The Uniting Methodist Movement held their first conference this week in Atlanta, GA.
JOHN E. HARNISH
Retired pastor, Michigan Area
“Will the center hold?” The “Uniting Methodists” think it will.
Five persons from the Michigan Area took part in a two-day Conference in Atlanta, November 12-13, the first event sponsored by the newly organized Uniting Methodist Movement. In their mission statement, the Movement says they have come together to “give voice to faithful United Methodists and speak up to urge the church not to divide over disagreements about same-sex marriage and ordination of LGBTQ persons.”
The movement seeks to bring together centrists, progressives and traditionalists with the desire to remain as one church. They believe the vast majority of United Methodists want to continue to support the denomination in fulfilling its mission to “make disciples of Jesus Christ for the transformation of the world” and that we should be able to make room for differing convictions of conscience on these issues while still remaining one church. Over 300 persons gathered in Atlanta and an additional 100 participated on-line. Over 4,000 persons have signed their names to the purpose of the Uniting Methodist Movement on their website.
Attendees from the Michigan Area included the Rev. Melanie Carey, the Rev. Joy Barrett, Rob Long, Wayne Bank and the Rev. John E. Harnish. Carey, Barrett and Bank will be delegates to the special General Conference in 2019 which will act on recommendations from the Council of Bishops, based on the work of the Commission on the Way Forward.
The Atlanta event included lectures by Dr. David Field, author of “Bid Our Jarring Conflicts Cease: A Wesleyan Theology and Praxis of Church Unity”. Field, a United Methodist scholar from Switzerland, provided the foundation for the conversation by reflecting on John Wesley’s concept of holiness.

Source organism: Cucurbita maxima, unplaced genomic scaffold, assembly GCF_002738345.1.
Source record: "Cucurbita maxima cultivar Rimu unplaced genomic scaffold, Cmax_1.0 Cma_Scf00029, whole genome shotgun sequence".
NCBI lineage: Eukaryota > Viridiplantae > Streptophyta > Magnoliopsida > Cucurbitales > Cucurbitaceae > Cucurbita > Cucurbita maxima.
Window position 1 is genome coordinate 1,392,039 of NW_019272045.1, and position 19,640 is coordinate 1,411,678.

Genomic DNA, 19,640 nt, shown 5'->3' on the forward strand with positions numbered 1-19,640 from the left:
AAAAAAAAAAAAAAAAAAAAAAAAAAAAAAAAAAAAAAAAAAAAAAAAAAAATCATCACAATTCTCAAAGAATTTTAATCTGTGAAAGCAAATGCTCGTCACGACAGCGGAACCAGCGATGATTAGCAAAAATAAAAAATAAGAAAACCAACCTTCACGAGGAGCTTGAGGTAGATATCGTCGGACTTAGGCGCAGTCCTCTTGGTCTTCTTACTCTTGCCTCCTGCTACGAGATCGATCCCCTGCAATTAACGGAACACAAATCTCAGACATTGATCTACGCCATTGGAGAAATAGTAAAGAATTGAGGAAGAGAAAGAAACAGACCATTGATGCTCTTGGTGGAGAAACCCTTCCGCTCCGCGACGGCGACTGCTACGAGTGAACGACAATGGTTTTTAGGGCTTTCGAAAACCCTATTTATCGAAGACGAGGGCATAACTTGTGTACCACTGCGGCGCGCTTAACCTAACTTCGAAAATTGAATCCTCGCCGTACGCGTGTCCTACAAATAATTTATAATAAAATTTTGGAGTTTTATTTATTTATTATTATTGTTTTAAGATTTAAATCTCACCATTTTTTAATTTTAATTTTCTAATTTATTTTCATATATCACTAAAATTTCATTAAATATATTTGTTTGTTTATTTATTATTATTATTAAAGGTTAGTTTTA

He said for Wesley holiness meant loving God and loving neighbor with our lives oriented and motivated by that love. “For Wesley”, said Field, “holiness includes loving those with whom we disagree. Wesley believed we ought to have a particular love for other Christians and that love becomes the basis for church unity.”
Another speaker, Rev. Jason Wellman from Ohio, suggested that the current debate in the church is “not a matter of the authority of scripture—both sides love the scripture. What we have is a bifurcation of the Gospel. But we need both sides.” Wellman asserted the church “should be the place where we live an alternative narrative to the world around us, where we can hold in tension our diverse convictions.”
When asked about their hope for what would come out of this movement, Rev. Melanie Carey said she hoped this group would be able to “help the General Conference session function in a better way than previous General Conferences—like mature Christians.” Rev. John Harnish sees the Movement as a voice saying, “We can hold the center; we want to be a church that spans our differences.” Quoting one of Wesley’s General Rules, Wayne Bank said his hope is that we will find a way to “do no harm”. Bank admits that his children simply don’t understand the conflict we are in and he hopes we will think of them as we envision the future of the church because we are hurting our own people who have established friendships with the LGBTQ community.
Leaders of the Uniting Methodists admit that the group is somewhat loosely connected, a ground-up movement led primarily by younger clergy who share a vision of the church which is focused on our Wesleyan identity and our shared mission.
For more information on the Uniting Methodists, go to http://unitingmethodists.com and for information on the work of the Commission on the Way Forward and the Council of Bishops, go to http://www.umc.org/who-we-are/commission-on-a-way-forward.